Fred 🇵🇷’s review published on Letterboxd:
As zany as she can be, I found the titular Frances to be uncomfortably relatable. Through her, Noah Baumbach undoubtedly succeeds in capturing the uncertainty of life as a 20-something. His ode to New York hipsters is rife with painfully accurate insights into the minds of his impetuous characters, most of which are well-practiced in the art of deluding themselves.
Of course, none of these characters is as perpetually clueless as Frances. Greta Gerwig may be getting deserved attention for her directing work but I hope that this doesn't mean she'll stay behind the camera. Her radiant talent is on full display through Frances's ups and downs, just as it is in 20th Century Women, a film I enjoyed enormously.
The black and white cinematography Baumbach went with adds some welcome visual texture to a story that, on the surface, has seemingly been told countless times. It's full of quirky dialogue that is often awkwardly uttered and it feels like it was edited by someone on a deadline working under a time limit. There is an excellent film with intriguing ideas somewhere in all of it but I'm content with the one we got.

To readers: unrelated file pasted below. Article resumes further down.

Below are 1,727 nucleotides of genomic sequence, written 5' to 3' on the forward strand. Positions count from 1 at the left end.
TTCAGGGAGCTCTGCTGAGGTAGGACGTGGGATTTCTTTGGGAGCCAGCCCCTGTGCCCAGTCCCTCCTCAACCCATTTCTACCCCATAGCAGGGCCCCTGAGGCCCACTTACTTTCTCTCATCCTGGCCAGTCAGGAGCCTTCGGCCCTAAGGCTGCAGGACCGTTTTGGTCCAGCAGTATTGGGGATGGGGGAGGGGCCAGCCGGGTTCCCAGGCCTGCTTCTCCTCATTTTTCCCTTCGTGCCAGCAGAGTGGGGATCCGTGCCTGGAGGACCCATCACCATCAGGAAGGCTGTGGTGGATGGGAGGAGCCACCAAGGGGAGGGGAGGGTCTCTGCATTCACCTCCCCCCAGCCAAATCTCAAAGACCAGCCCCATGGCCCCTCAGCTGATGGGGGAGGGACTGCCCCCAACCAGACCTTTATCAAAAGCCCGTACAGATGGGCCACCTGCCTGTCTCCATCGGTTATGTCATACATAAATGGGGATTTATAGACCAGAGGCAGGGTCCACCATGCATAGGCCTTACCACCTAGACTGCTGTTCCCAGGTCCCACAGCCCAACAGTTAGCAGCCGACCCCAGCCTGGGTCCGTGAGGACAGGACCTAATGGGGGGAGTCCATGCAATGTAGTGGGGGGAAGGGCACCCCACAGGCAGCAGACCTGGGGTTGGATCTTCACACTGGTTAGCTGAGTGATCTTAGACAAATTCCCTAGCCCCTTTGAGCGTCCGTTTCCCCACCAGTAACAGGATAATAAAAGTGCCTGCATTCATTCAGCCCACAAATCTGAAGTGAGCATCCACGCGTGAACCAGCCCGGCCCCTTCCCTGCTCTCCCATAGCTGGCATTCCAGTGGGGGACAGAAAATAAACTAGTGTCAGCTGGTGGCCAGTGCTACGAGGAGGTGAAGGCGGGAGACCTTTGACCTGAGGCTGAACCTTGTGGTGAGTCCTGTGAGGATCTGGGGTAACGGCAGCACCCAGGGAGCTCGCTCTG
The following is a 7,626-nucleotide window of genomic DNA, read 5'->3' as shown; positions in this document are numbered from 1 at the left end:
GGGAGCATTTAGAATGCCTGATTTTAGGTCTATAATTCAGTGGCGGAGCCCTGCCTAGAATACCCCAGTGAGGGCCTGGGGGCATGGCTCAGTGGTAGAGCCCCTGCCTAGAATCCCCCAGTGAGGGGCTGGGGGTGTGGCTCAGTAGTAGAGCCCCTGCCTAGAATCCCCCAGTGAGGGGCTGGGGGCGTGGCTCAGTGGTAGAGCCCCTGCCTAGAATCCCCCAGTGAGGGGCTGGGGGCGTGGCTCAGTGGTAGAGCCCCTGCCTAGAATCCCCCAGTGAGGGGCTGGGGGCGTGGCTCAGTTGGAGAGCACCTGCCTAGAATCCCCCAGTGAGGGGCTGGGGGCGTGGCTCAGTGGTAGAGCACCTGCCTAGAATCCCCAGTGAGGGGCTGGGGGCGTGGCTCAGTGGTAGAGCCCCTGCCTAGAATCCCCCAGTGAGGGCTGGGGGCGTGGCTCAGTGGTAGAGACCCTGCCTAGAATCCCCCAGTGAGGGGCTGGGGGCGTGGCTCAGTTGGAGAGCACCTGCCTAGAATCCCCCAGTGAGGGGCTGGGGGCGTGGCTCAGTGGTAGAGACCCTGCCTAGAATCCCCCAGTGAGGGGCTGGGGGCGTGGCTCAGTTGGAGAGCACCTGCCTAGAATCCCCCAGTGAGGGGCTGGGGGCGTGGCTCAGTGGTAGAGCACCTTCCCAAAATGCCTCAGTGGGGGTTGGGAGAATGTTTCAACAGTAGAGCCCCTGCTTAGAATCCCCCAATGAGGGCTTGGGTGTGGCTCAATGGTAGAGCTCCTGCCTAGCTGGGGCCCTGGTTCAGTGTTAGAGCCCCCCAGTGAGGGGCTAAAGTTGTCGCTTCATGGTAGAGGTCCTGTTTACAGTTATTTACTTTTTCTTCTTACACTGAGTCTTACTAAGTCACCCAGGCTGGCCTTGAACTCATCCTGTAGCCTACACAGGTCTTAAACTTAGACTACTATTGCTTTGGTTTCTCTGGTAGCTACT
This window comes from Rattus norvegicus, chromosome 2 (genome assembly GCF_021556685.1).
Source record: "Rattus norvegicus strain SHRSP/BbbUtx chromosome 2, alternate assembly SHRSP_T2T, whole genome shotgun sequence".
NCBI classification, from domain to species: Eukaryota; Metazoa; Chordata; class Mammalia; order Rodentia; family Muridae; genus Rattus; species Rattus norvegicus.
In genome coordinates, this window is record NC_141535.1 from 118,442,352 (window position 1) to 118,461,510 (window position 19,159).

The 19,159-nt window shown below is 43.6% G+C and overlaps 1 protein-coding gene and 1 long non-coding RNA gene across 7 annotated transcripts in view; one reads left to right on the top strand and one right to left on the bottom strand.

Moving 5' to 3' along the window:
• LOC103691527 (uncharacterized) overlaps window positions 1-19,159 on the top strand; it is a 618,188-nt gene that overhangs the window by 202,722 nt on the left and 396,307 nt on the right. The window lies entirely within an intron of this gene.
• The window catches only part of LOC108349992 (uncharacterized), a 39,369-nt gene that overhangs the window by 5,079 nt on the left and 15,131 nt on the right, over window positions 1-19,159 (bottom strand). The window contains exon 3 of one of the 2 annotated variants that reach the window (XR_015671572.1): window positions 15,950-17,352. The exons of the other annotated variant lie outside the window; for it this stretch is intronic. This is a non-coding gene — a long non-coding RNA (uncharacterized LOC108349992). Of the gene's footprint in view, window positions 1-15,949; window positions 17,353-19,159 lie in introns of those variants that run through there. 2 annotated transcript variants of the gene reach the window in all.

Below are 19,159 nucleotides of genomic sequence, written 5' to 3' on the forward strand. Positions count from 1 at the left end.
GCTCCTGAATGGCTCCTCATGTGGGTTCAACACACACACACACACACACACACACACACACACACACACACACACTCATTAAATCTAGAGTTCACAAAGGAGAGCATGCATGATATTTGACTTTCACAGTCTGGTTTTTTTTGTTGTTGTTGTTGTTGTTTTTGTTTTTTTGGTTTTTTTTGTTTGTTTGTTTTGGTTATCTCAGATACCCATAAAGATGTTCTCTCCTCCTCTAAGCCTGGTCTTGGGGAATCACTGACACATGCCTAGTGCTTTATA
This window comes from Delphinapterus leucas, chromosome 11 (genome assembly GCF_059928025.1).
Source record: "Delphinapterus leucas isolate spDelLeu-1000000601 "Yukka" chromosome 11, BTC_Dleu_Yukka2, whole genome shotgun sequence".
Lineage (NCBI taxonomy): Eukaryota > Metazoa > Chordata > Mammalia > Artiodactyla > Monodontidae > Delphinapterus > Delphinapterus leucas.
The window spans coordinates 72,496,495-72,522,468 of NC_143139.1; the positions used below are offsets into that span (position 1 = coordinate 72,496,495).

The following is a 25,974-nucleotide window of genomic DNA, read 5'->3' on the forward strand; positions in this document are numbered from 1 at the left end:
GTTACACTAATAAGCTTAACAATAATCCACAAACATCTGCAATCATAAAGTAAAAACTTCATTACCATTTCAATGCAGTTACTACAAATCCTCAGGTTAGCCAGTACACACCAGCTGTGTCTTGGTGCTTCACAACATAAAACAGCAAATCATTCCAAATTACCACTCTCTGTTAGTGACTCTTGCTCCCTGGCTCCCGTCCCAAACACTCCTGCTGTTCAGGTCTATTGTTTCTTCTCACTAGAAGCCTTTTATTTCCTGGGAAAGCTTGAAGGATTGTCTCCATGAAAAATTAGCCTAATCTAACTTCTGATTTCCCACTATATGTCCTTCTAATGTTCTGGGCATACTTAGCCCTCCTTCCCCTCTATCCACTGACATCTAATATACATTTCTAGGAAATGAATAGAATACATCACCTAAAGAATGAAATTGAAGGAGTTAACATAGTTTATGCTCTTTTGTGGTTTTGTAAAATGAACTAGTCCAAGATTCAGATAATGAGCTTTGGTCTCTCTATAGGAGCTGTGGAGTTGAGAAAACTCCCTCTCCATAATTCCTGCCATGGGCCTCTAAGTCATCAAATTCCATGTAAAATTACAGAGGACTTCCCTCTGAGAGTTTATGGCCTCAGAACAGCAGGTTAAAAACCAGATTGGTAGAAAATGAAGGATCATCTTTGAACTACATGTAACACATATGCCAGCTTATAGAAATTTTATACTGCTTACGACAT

Somehow, it mostly works. I only wish this were as punchy, laugh-out-loud, and incisive as it deserves to be. As it is, it's an amusing flick despite the lack of hearty guffaws and one that will effortlessly resonate with anyone who has gone through or is currently in the midst of figuring out how to be a fully-functioning modern adult.
P.S. Adam Driver looks so good in this and leaves an impression even with a smaller role.
P.P.S. I'm pretty sure this has been on my Netflix queue since I first subscribed years ago.